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Practising VirtueInside International Arbitration$
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David D. Caron, Stephan W. Schill, Abby Cohen Smutny, and Epaminontas E. Triantafilou

Print publication date: 2015

Print ISBN-13: 9780198739807

Published to Oxford Scholarship Online: January 2016

DOI: 10.1093/acprof:oso/9780198739807.001.0001

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From Law Professor to International Adjudicator

From Law Professor to International Adjudicator

The WTO Appellate Body and ICSID Arbitration Compared, a Personal Account

Chapter:
(p.204) 12 From Law Professor to International Adjudicator
Source:
Practising Virtue
Author(s):

Giorgio Sacerdoti

Publisher:
Oxford University Press
DOI:10.1093/acprof:oso/9780198739807.003.0013

This chapter presents personal reflections on experience in transitioning from being a scholar of international law to being an international judge and arbitrator. Competence and connections as well as reputation for independence and impartiality were important for making this transition. Musing on the qualities that make good arbitrators, the chapter stresses the ability to work as part of a collective international peer group and the need for leadership and authoritativeness. At the same time, it argues for distinguishing between arbitration and dispute settlement in permanent international courts; while a ‘systemic perspective’, in this author’s view, is crucial in international courts, it has less importance in international arbitration, which is essentially a service to the parties.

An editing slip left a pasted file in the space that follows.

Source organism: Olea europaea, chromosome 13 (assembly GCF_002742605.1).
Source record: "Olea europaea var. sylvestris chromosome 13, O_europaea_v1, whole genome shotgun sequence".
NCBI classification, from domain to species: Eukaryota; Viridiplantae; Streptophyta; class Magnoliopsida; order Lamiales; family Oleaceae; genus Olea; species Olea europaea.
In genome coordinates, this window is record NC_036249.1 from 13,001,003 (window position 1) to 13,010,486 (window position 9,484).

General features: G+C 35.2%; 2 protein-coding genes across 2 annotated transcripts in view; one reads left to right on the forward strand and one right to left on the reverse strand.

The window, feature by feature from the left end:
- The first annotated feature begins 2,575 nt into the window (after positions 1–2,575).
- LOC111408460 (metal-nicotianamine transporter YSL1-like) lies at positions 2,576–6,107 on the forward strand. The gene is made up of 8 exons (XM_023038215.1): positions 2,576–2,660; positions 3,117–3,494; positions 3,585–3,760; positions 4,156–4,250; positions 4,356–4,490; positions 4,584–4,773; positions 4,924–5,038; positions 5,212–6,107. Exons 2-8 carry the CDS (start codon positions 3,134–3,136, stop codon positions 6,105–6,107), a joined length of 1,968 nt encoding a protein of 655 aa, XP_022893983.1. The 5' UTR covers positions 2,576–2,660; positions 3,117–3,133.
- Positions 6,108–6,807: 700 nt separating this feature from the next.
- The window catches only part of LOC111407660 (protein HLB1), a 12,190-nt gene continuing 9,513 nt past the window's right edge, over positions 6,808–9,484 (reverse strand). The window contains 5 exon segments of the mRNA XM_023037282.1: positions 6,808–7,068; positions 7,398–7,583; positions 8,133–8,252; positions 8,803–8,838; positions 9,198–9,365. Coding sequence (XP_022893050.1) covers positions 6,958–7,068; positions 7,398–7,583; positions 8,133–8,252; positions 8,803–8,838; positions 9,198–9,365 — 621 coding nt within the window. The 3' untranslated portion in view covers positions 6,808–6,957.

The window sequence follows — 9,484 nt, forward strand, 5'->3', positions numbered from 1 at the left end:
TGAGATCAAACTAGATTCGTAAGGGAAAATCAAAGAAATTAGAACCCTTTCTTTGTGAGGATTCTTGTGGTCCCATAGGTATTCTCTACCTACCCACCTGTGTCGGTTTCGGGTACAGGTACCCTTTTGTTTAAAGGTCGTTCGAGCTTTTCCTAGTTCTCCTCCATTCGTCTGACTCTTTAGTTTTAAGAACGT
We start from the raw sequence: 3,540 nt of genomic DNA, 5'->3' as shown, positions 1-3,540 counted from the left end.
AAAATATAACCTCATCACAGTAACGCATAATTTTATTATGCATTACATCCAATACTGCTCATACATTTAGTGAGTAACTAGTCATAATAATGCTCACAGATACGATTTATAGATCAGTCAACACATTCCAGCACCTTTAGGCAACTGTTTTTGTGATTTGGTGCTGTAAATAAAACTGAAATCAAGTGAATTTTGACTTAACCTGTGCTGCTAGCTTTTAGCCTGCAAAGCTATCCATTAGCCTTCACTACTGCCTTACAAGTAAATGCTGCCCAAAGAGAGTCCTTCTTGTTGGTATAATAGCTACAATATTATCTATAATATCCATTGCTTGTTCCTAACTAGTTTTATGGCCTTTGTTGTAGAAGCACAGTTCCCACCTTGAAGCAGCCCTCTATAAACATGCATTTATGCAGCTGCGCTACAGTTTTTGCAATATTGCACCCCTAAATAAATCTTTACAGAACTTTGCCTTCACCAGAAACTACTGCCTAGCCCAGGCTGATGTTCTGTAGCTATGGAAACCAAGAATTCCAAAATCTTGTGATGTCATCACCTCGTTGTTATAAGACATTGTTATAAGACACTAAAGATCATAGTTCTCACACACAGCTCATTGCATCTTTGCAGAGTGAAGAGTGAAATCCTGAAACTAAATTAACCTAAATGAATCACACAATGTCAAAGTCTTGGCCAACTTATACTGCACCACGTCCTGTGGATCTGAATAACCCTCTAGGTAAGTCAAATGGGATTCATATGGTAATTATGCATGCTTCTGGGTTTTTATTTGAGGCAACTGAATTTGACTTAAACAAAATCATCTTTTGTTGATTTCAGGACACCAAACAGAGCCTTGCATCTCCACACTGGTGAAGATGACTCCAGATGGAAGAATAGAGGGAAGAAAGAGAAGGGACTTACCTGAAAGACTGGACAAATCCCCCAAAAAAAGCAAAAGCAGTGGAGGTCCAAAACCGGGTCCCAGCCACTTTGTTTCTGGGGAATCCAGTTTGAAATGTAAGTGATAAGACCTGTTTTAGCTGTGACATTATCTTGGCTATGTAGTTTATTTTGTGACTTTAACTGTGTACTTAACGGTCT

Keywords:   international arbitration, arbitrators, judges, dispute settlement, international courts

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